SDEA has been receiving an increase in member phone calls regarding employees working remotely in other states. With remote work here to stay for most of us, the option to live and work somewhere else, even another state, and still perform the job functions is appealing to many workers.
Working remotely from a state that is different to the state in which the company operates in, opens a new set of compliance related issues for the employer. Employers need to comply with the employment laws that are associated with the state in which the employee works and lives. This may be a sigh of relief for many, since California employment laws, in comparison to other states, have a tendency to greatly favor the employee. However, there may be nuances in the state that your employee is working in that you are not aware of. California employers may consider the option of applying California law for all employees, even those working in other states, which typically provides a greater benefit for the out-of-state workers. As an example, California requires the payment of daily overtime. Most states comply with federal law only and do not have state laws requiring anything other than the payment of weekly overtime; but employers are encouraged to do their homework. Employers must do their research and see where the state laws differ and how this might affect their policies, procedures and payroll.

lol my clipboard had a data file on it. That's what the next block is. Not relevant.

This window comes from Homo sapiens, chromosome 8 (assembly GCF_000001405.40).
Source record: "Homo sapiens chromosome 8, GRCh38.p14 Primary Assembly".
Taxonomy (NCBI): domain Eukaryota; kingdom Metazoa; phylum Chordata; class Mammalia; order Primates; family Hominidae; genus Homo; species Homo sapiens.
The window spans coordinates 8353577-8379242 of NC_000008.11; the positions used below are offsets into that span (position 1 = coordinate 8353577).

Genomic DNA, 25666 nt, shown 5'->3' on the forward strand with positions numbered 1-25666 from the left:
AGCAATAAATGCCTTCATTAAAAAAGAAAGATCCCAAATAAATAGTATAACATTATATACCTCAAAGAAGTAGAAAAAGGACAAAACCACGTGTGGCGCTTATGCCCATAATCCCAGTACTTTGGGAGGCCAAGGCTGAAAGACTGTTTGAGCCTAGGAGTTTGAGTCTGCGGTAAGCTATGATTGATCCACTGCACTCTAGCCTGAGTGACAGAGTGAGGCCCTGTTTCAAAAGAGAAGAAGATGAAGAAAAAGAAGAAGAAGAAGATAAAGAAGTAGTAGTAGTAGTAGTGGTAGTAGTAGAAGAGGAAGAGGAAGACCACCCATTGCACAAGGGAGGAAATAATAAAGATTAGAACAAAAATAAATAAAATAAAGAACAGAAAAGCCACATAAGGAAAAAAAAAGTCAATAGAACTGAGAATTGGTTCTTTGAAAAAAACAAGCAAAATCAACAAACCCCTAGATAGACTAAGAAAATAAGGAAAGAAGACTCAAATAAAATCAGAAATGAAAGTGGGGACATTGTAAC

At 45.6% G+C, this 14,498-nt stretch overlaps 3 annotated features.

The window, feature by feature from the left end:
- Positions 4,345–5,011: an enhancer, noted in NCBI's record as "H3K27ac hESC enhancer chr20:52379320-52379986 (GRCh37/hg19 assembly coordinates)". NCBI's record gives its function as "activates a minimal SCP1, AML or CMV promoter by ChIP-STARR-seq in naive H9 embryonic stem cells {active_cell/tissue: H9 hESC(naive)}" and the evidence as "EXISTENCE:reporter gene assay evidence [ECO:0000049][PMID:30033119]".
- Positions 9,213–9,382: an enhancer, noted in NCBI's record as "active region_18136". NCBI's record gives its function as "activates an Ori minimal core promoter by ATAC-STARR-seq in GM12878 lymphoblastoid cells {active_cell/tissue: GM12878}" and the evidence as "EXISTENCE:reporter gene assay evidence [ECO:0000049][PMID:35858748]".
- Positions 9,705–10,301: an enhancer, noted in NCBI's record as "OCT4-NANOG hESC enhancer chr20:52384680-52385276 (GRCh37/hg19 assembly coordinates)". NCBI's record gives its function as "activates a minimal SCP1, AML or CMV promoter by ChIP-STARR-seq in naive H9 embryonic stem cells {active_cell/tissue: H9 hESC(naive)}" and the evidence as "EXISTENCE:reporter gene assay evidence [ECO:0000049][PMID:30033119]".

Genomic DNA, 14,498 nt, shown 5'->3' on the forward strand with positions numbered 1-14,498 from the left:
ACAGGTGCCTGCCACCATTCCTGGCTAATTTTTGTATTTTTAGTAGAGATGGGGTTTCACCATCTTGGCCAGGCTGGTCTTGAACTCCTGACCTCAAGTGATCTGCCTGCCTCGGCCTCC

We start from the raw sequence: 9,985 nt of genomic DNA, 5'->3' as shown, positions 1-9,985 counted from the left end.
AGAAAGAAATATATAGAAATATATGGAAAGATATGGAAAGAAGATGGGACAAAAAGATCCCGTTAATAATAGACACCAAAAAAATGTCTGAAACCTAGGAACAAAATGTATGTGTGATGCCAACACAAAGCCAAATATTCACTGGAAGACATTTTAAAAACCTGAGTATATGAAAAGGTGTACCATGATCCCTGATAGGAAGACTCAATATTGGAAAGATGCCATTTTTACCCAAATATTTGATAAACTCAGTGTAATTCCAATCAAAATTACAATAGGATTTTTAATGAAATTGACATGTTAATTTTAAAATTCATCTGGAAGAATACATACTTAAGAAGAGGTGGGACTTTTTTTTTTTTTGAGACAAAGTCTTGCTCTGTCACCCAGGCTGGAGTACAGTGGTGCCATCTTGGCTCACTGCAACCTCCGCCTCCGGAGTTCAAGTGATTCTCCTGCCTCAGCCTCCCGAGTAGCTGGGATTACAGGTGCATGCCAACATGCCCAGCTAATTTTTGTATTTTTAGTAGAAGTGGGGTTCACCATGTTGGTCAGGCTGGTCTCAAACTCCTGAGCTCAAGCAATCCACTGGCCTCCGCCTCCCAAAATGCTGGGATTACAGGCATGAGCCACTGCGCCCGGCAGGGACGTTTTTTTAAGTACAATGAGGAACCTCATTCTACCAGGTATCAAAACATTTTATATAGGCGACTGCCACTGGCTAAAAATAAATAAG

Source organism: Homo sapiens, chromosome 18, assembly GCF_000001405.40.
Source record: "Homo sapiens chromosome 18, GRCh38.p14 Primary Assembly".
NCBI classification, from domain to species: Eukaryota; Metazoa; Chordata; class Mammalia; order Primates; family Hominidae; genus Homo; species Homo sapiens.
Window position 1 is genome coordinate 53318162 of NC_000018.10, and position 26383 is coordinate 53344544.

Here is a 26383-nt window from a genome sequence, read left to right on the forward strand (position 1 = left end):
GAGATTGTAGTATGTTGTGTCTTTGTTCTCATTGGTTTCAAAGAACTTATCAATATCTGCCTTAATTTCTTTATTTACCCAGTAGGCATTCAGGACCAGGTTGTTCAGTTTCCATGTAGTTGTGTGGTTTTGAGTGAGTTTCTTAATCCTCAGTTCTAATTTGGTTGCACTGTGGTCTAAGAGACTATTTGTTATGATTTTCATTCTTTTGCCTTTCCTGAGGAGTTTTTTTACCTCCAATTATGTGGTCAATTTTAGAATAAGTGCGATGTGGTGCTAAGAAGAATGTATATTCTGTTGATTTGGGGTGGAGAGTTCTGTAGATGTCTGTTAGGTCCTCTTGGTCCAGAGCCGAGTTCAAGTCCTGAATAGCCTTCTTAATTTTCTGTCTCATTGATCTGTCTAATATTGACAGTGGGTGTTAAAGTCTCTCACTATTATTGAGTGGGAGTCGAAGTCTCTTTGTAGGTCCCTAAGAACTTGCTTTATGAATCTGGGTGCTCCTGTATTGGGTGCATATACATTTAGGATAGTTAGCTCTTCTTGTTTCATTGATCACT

The other nuance employers face is related to payroll taxes. Employers with employees working in other states should apply for a license to operate in that state and pay appropriate state taxes. There may be ways around this when an employee files their personal taxes. Both the employer and the employee are strongly encouraged to talk to their CPA or someone that can help with state payroll and business taxes.
Remember that if an employee is moving to a state in a different time zone, to communicate working hours and expectations. Also, employees who are working from home or another location, whether in the same state that the business operates in or not, must be compensated for travel time and potentially mileage reimbursement if they are required to come to the “office” for a meeting, training or other business-related reason.
If you have additional questions on your remote workers, call SDEA at 858-505-0024. We offer a five-week certificate program, Managing A Remote Workforce, that starts August 5; call us for more information.